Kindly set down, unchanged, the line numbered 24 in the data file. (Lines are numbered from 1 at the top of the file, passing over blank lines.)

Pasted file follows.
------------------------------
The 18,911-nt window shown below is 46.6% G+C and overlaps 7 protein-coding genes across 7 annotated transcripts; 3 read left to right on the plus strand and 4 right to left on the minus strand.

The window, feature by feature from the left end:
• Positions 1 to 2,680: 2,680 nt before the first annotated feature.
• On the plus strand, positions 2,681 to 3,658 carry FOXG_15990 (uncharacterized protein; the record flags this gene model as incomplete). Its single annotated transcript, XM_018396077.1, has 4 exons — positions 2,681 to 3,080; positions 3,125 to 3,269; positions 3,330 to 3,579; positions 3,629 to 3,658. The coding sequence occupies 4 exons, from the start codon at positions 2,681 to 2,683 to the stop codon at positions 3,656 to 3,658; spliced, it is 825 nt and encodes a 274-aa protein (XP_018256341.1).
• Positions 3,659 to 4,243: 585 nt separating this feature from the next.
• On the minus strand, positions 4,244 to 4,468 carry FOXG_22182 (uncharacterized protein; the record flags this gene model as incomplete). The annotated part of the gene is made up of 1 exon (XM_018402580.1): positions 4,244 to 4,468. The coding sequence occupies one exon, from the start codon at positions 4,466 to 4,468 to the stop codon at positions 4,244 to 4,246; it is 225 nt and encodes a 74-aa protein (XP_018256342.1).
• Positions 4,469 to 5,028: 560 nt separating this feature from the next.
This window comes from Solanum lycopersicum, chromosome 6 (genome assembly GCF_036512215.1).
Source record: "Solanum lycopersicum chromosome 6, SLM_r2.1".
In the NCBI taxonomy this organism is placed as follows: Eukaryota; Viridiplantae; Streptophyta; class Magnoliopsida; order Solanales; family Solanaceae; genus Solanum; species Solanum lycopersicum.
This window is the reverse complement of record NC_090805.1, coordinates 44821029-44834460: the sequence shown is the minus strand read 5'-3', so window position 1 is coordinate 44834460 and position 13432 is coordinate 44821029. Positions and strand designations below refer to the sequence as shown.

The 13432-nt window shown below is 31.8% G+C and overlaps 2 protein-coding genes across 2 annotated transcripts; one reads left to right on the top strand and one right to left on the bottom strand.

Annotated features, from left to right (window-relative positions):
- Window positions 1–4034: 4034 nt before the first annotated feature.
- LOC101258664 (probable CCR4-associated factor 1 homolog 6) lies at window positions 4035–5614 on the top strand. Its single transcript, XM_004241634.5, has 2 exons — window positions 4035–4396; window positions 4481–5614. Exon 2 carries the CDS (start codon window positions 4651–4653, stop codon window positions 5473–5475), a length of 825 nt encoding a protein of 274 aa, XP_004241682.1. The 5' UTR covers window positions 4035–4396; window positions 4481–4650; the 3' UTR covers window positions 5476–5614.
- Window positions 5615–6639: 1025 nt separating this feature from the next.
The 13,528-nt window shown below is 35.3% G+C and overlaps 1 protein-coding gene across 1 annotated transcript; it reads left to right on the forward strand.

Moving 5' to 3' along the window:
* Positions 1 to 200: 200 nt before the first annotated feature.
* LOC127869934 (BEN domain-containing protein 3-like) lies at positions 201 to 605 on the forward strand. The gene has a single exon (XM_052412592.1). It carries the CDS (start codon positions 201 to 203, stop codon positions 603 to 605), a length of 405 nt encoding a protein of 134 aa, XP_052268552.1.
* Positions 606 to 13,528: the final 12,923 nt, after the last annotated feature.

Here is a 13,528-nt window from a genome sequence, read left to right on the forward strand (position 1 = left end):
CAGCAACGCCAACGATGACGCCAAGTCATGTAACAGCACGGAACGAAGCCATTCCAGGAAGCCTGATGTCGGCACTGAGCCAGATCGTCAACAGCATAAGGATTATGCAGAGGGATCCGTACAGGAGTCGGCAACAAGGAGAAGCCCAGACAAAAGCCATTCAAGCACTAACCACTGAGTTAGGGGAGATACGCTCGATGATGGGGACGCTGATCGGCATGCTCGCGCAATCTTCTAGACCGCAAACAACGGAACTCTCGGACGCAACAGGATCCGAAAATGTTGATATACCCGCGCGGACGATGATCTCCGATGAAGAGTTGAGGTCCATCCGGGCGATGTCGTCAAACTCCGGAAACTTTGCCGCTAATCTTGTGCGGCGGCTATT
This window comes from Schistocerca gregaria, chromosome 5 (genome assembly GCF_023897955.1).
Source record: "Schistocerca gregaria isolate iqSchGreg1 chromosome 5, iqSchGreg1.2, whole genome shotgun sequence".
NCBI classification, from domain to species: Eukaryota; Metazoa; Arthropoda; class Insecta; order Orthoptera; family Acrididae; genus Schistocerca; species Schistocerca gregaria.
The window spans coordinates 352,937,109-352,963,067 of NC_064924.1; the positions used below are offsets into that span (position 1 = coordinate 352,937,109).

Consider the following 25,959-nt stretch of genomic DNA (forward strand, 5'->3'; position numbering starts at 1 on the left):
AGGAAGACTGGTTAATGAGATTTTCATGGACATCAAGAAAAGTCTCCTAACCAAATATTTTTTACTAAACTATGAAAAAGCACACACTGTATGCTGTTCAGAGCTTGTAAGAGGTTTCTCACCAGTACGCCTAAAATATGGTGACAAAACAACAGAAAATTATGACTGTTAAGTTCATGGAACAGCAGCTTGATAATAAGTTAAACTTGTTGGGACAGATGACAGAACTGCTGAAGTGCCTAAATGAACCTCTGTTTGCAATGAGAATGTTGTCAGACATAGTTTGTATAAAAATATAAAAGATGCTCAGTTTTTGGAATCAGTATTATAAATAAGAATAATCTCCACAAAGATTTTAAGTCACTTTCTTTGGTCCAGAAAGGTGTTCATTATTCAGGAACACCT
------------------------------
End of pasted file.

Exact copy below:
This window comes from Schistocerca gregaria, chromosome 5 (genome assembly GCF_023897955.1).